A Pork Chop Between His Teeth
A missing teen ... A Rent-Gouging Brooklyn Landlord ...
Death of a Brooklyn Landlord is Lorraine McDuffy’s first murder mystery.
Up to now, Lorraine has been a main character in the Fina Fitzgibbons mystery series. but in this book, she’s the star.
Here’s the blurb. When newly widowed Lorraine McDuffy gets a call in the middle of the night, it’s not the ghost of her dead husband on the line, but the trembling voice of an old flame, Frank Rizzo, a local butcher. He’s found the battered body of rent-gouging Brooklyn landlord Viktor Charnov. Felled by blunt trauma to the back of his head, the victim lies in the fetal position in the back of Frank’s shop, a pork chop clenched between his teeth. Frank, distraught, asks Lorraine to investigate.
As the story moves through the entangled web left behind by the landlord’s evil dealings, Lorraine searches for Viktor’s estranged wife as well as a missing teen believed to have jumped in despair from the Brooklyn Bridge two months earlier. Along the way, Lorraine spars with Detective First Grade Jane Templeton and cares for the victim’s ten-year-old son, baseball-loving Joey Charnov, while she searches for his mother. Meanwhile, Lorraine and Frank deepen their relationship in fits and starts.
If you’re a fan of Fina Fitzgibbons and her crew, you’ll recognize the main characters in this new series: Lorraine McDuffy, Fina’s mother-in-law and protagonist is in charge of the Fina Fitzgibbons Detective Agency while Fina and Denny are on their honeymoon; detectives Jane Templeton and Willoughby, her partner; Minnie, office manager at Lucy’s Cleaning Agency; Cookie and her husband, Clancy; and a newcomer, Fina’s estranged father, Paddy Fitzgibbons, who creates his own boozy havoc as he tangles with Lorraine and Cookie.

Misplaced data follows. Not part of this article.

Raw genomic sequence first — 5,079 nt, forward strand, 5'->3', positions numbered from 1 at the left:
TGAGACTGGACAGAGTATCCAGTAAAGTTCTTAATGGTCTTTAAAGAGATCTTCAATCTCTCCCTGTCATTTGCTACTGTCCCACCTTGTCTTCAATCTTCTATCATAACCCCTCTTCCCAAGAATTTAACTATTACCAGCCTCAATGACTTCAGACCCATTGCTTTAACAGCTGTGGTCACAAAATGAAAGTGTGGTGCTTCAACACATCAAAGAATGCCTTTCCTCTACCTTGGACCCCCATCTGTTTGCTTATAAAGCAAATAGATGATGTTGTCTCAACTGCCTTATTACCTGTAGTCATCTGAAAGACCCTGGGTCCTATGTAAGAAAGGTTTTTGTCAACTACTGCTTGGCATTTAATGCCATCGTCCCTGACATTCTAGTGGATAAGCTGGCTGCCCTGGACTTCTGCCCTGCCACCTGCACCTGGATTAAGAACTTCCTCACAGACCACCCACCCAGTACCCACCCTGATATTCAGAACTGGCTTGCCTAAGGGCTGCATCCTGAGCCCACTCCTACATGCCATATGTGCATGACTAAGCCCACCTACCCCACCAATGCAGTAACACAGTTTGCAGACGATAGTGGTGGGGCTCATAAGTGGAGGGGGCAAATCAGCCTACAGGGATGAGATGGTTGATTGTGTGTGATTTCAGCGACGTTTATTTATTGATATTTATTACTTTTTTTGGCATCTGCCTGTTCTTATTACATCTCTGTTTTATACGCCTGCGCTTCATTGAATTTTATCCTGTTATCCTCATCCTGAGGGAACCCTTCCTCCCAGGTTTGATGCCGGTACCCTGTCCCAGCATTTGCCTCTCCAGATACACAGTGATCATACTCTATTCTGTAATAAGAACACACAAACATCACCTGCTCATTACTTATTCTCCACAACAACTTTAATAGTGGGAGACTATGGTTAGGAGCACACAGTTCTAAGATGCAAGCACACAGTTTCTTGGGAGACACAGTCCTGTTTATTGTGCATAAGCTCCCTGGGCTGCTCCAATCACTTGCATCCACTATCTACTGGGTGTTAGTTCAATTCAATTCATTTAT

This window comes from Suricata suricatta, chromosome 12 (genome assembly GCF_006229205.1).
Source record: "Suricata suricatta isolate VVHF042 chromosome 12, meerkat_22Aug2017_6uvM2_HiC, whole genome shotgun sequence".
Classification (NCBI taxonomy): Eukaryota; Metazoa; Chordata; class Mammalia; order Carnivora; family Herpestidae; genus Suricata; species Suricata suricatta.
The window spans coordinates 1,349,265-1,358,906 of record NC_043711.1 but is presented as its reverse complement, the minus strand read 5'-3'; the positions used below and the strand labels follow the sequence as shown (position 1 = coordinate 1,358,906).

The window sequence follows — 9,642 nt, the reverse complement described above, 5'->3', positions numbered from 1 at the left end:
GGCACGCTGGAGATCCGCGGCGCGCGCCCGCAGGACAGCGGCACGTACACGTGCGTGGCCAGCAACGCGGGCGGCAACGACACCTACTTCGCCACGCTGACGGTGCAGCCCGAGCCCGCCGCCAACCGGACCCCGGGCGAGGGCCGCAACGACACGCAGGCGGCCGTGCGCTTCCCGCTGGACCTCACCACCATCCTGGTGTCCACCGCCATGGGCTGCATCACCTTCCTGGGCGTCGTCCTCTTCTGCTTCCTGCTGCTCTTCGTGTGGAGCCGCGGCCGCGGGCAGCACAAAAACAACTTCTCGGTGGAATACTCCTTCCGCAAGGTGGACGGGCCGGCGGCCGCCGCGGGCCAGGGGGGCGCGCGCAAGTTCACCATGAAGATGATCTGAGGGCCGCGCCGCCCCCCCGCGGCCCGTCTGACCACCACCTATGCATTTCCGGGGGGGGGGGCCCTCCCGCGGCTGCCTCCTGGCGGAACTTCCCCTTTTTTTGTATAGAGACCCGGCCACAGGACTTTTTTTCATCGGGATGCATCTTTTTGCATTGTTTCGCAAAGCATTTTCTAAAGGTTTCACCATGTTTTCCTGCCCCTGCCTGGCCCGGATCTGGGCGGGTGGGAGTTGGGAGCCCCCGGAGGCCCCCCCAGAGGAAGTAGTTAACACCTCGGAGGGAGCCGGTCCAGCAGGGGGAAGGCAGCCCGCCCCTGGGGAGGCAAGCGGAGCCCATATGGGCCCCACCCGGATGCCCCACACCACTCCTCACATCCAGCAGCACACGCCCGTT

In this scene, Lorraine gets her first glimpse of the body:
Located on the ground floor of a nineteenth-century carriage house in Cobble Hill, Frank Rizzo’s shop, Amity Meats, represented something special for Lorraine. It hadn’t changed since she was a little girl, when she and her mother would go there to buy a plump roasting chicken for the family’s Sunday meal, and she’d listen for the sound of the silver bell as the door opened. Frank’s grandfather was still alive then. He’d sit in the corner, leaning on the handle of his wooden cane, staring into space while Frank’s father bantered with the customers, and Frank swept the floor or delivered orders or gave her a quick smile.
This morning she parked a few blocks away and walked the rest of the distance. New leaves rustled in the trees, and the shop had a back-soon sign in the window. She peeked inside. The tiles on the floor and walls gleamed, not a cobweb on the tin ceiling, and the plate glass window was spotless, although she noticed the wooden trim needed a good coat of paint. She didn’t wait for Frank to open the door, but turned the knob, noticing her reflection in the glass and how much she’d aged since her last visit almost fifteen years ago.
That last visit, what had she been thinking of? Even now the shame of it burned her cheeks. At the time, her son was still in middle school and Robbie was a sergeant assigned to NYPD’s seventy-sixth precinct. She’d gone in for ground veal and come out with a load of guilt and a pounding heart. She could still see Frank’s eyes boring into hers. No, it wasn’t his fault—it was hers. She’d allowed a mutual attraction to overwhelm her, and before she realized what had happened, she found herself deep into passionate lovemaking with Frank inside one of the meat lockers, flanked by chilling slabs of beef. After she’d regained her moral compass, she’d been horrified at what she’d done. Worse, at what she was about to do—his wife had sat next to her at the last Altar and Rosary Society meeting, for pity’s sake. She’d wrested herself away from him, buttoned her blouse, and went to confession. Since then, she’d taken the priest’s advice and shopped at KeyFood.